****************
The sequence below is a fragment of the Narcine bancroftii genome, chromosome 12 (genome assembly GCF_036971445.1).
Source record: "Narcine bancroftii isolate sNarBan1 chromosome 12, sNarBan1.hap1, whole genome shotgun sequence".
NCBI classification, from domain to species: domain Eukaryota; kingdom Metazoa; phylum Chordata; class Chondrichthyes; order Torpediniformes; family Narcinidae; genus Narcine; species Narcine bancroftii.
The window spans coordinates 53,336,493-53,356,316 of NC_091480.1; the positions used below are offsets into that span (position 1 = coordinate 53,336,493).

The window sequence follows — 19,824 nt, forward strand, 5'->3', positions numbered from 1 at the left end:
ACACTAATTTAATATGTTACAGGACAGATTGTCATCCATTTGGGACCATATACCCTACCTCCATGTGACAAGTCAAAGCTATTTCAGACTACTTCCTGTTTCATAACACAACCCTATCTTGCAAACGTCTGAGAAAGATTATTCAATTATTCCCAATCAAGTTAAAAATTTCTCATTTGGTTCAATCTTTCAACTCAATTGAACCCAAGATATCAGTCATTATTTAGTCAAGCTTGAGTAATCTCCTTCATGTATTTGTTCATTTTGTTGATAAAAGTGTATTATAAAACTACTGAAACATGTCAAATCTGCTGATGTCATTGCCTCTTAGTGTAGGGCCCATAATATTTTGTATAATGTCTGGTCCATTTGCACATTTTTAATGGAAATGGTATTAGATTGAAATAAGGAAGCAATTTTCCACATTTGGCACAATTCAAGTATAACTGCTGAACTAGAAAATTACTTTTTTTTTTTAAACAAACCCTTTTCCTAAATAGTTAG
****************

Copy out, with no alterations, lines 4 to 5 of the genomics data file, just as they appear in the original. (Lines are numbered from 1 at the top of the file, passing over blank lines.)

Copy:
The window spans coordinates 53,336,493-53,356,316 of NC_091480.1; the positions used below are offsets into that span (position 1 = coordinate 53,336,493).

The window sequence follows — 19,824 nt, forward strand, 5'->3', positions numbered from 1 at the left end: